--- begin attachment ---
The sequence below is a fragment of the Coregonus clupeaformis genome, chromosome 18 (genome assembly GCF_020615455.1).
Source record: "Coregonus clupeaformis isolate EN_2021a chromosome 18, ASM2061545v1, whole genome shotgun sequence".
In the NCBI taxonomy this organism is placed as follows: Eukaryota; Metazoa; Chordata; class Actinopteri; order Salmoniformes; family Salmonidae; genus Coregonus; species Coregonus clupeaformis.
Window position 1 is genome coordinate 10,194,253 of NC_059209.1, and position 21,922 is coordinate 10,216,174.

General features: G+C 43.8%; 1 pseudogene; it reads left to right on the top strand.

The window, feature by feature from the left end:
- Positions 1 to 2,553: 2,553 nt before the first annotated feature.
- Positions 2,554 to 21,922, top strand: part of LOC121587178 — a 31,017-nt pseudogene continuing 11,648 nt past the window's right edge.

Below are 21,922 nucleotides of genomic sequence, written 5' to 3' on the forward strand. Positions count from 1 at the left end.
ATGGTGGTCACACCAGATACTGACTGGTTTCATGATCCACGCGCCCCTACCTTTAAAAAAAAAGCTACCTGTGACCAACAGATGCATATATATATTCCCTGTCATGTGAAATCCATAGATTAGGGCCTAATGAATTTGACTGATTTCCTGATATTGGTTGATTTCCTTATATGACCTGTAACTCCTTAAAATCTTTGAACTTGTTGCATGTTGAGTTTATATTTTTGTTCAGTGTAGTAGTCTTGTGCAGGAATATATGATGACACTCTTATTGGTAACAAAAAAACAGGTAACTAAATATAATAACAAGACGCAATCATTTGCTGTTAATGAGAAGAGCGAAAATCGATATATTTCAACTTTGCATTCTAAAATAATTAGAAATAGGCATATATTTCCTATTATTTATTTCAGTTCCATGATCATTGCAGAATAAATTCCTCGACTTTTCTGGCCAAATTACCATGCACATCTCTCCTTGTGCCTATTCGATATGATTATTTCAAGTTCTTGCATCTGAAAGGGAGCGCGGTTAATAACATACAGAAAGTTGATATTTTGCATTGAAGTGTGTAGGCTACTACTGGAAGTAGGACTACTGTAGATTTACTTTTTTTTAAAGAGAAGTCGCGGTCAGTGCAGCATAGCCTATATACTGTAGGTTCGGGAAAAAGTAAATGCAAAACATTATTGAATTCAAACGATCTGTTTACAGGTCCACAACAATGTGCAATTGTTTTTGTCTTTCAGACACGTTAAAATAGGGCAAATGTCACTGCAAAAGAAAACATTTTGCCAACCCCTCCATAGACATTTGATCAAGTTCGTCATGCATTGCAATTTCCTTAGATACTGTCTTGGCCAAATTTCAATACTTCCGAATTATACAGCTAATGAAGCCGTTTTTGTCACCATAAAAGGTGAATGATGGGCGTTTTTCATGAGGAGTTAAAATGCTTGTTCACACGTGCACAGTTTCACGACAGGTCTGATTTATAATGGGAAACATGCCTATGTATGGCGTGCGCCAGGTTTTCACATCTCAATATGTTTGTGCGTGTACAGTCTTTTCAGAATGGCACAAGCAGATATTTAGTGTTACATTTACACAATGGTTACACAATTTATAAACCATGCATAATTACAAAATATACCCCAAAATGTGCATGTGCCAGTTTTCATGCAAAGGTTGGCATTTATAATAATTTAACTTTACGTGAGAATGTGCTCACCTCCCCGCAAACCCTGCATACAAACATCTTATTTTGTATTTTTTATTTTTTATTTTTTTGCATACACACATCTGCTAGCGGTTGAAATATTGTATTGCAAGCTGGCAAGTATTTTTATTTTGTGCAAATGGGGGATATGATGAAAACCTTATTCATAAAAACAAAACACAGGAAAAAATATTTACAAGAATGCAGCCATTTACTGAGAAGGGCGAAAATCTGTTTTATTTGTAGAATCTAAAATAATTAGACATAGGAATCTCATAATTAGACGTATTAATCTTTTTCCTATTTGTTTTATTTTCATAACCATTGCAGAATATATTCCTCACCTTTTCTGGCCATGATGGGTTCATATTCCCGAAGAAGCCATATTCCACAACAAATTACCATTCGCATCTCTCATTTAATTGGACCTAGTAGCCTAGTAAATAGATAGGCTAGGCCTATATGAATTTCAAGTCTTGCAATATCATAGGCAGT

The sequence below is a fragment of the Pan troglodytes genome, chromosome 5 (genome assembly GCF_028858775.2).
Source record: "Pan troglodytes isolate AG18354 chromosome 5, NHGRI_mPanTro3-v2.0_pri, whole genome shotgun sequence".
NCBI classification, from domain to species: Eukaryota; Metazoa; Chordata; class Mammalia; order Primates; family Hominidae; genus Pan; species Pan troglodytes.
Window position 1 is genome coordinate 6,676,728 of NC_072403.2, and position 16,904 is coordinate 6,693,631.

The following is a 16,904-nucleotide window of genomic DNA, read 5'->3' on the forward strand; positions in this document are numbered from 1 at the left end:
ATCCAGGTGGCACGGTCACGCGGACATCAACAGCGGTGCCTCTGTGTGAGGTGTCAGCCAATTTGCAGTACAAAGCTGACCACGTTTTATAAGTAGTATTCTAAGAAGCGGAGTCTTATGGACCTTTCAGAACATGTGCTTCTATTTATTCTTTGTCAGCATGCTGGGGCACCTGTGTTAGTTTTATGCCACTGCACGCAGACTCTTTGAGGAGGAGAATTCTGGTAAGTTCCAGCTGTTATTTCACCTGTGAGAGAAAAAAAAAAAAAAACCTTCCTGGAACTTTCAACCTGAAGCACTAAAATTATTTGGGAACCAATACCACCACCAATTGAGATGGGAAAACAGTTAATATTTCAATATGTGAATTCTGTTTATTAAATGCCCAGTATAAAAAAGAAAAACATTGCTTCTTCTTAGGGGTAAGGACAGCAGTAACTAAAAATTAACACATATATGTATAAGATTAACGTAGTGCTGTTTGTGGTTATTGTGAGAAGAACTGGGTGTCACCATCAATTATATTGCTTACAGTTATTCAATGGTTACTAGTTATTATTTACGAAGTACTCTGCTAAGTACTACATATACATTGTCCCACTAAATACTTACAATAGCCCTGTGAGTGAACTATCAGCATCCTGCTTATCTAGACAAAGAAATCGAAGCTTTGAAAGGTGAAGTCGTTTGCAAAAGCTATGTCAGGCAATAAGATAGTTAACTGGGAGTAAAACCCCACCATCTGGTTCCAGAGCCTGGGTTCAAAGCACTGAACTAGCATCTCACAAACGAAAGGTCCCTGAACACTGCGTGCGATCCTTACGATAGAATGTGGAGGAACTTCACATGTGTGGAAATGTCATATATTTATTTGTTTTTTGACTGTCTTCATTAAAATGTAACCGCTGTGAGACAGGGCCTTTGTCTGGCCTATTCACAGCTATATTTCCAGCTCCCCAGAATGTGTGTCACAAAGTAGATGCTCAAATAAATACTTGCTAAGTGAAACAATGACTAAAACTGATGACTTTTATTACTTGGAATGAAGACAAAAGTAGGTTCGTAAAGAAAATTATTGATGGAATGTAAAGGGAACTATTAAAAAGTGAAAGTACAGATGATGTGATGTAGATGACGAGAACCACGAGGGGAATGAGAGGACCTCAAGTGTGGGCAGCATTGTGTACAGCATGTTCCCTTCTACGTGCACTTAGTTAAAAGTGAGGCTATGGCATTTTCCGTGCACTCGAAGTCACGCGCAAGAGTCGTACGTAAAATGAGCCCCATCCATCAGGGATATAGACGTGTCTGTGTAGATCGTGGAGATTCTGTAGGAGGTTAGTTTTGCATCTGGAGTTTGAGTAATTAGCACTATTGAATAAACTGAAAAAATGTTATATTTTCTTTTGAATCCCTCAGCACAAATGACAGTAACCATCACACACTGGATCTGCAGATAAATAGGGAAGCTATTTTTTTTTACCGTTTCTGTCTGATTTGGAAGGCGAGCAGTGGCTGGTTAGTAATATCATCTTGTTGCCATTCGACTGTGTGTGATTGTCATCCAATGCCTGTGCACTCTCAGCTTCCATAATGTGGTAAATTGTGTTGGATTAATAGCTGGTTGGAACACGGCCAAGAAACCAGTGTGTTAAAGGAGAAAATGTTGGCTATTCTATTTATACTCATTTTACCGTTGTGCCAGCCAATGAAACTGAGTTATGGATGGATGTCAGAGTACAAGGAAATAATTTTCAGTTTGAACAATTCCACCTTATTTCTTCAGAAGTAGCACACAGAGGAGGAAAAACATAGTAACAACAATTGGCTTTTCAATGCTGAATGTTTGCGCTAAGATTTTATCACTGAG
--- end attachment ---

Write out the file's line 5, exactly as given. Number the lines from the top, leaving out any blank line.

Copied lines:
General features: G+C 43.8%; 1 pseudogene; it reads left to right on the top strand.